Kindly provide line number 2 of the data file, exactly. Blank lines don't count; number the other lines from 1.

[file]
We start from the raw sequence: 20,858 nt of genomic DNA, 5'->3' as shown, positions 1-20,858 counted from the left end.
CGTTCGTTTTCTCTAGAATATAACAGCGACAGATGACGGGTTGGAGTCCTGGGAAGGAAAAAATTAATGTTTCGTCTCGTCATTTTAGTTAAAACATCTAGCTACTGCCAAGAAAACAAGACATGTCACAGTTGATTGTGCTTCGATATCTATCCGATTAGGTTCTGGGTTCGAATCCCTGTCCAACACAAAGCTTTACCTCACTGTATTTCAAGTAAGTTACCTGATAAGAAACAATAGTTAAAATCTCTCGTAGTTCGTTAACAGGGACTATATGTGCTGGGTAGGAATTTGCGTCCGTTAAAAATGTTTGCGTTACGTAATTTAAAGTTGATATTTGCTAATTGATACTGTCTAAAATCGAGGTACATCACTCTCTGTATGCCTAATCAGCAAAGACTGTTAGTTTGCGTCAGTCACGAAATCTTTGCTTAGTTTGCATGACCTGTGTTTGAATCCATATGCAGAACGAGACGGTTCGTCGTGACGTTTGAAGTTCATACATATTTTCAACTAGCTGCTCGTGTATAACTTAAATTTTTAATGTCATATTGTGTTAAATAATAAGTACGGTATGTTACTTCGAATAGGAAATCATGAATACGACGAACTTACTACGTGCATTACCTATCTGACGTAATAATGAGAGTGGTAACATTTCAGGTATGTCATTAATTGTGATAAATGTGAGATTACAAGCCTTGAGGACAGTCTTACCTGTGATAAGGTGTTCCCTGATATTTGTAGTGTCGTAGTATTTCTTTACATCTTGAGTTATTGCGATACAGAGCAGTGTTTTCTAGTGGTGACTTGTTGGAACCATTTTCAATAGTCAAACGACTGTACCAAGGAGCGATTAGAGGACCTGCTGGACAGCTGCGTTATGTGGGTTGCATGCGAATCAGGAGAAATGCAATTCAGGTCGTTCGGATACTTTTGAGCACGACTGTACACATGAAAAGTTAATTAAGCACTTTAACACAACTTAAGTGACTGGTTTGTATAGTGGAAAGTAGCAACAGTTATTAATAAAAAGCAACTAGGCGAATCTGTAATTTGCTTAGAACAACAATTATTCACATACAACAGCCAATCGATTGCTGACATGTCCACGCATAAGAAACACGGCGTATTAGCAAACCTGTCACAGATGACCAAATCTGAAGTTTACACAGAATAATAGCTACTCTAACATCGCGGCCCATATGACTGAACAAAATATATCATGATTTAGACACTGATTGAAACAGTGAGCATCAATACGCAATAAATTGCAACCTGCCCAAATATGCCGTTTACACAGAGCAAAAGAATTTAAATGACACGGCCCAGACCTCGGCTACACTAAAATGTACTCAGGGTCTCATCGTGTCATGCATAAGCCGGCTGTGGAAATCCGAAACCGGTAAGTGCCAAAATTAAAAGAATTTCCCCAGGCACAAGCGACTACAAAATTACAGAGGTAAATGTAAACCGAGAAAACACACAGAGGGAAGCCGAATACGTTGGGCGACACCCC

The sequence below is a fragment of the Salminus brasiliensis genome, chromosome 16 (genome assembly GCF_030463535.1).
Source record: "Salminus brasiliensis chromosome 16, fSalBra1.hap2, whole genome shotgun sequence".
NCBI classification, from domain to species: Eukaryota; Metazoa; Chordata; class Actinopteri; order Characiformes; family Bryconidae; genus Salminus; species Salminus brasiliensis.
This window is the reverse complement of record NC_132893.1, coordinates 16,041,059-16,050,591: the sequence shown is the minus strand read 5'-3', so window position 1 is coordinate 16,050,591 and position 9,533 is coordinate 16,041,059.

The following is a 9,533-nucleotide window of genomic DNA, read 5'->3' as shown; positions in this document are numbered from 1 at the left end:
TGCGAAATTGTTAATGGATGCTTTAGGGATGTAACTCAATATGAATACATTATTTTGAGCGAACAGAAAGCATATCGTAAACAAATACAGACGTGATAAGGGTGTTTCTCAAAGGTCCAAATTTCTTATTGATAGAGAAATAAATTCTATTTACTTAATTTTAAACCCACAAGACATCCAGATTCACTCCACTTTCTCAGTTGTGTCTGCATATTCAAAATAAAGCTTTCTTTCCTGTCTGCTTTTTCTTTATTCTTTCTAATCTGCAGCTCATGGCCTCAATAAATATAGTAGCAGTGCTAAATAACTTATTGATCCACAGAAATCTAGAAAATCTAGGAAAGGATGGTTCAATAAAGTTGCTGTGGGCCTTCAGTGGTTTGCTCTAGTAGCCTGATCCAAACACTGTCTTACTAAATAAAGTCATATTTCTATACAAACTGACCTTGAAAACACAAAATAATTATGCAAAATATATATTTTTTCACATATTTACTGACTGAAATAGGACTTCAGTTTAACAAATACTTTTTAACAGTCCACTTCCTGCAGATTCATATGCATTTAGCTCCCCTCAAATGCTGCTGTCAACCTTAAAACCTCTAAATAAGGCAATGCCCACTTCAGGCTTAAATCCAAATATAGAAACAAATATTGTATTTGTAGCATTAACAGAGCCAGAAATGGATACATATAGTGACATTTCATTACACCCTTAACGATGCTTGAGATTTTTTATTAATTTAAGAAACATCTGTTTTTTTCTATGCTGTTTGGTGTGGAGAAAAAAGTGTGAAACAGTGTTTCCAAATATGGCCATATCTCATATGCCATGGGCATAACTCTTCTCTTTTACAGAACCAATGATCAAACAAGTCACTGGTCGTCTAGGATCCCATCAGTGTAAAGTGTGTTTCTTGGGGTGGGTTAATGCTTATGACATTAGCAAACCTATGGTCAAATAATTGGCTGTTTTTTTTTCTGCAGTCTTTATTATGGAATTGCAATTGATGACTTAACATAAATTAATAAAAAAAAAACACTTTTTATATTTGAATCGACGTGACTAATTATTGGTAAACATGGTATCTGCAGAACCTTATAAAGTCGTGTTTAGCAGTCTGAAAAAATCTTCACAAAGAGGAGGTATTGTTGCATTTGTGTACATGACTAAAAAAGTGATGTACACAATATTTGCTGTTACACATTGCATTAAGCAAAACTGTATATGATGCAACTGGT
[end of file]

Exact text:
CGTTCGTTTTCTCTAGAATATAACAGCGACAGATGACGGGTTGGAGTCCTGGGAAGGAAAAAATTAATGTTTCGTCTCGTCATTTTAGTTAAAACATCTAGCTACTGCCAAGAAAACAAGACATGTCACAGTTGATTGTGCTTCGATATCTATCCGATTAGGTTCTGGGTTCGAATCCCTGTCCAACACAAAGCTTTACCTCACTGTATTTCAAGTAAGTTACCTGATAAGAAACAATAGTTAAAATCTCTCGTAGTTCGTTAACAGGGACTATATGTGCTGGGTAGGAATTTGCGTCCGTTAAAAATGTTTGCGTTACGTAATTTAAAGTTGATATTTGCTAATTGATACTGTCTAAAATCGAGGTACATCACTCTCTGTATGCCTAATCAGCAAAGACTGTTAGTTTGCGTCAGTCACGAAATCTTTGCTTAGTTTGCATGACCTGTGTTTGAATCCATATGCAGAACGAGACGGTTCGTCGTGACGTTTGAAGTTCATACATATTTTCAACTAGCTGCTCGTGTATAACTTAAATTTTTAATGTCATATTGTGTTAAATAATAAGTACGGTATGTTACTTCGAATAGGAAATCATGAATACGACGAACTTACTACGTGCATTACCTATCTGACGTAATAATGAGAGTGGTAACATTTCAGGTATGTCATTAATTGTGATAAATGTGAGATTACAAGCCTTGAGGACAGTCTTACCTGTGATAAGGTGTTCCCTGATATTTGTAGTGTCGTAGTATTTCTTTACATCTTGAGTTATTGCGATACAGAGCAGTGTTTTCTAGTGGTGACTTGTTGGAACCATTTTCAATAGTCAAACGACTGTACCAAGGAGCGATTAGAGGACCTGCTGGACAGCTGCGTTATGTGGGTTGCATGCGAATCAGGAGAAATGCAATTCAGGTCGTTCGGATACTTTTGAGCACGACTGTACACATGAAAAGTTAATTAAGCACTTTAACACAACTTAAGTGACTGGTTTGTATAGTGGAAAGTAGCAACAGTTATTAATAAAAAGCAACTAGGCGAATCTGTAATTTGCTTAGAACAACAATTATTCACATACAACAGCCAATCGATTGCTGACATGTCCACGCATAAGAAACACGGCGTATTAGCAAACCTGTCACAGATGACCAAATCTGAAGTTTACACAGAATAATAGCTACTCTAACATCGCGGCCCATATGACTGAACAAAATATATCATGATTTAGACACTGATTGAAACAGTGAGCATCAATACGCAATAAATTGCAACCTGCCCAAATATGCCGTTTACACAGAGCAAAAGAATTTAAATGACACGGCCCAGACCTCGGCTACACTAAAATGTACTCAGGGTCTCATCGTGTCATGCATAAGCCGGCTGTGGAAATCCGAAACCGGTAAGTGCCAAAATTAAAAGAATTTCCCCAGGCACAAGCGACTACAAAATTACAGAGGTAAATGTAAACCGAGAAAACACACAGAGGGAAGCCGAATACGTTGGGCGACACCCC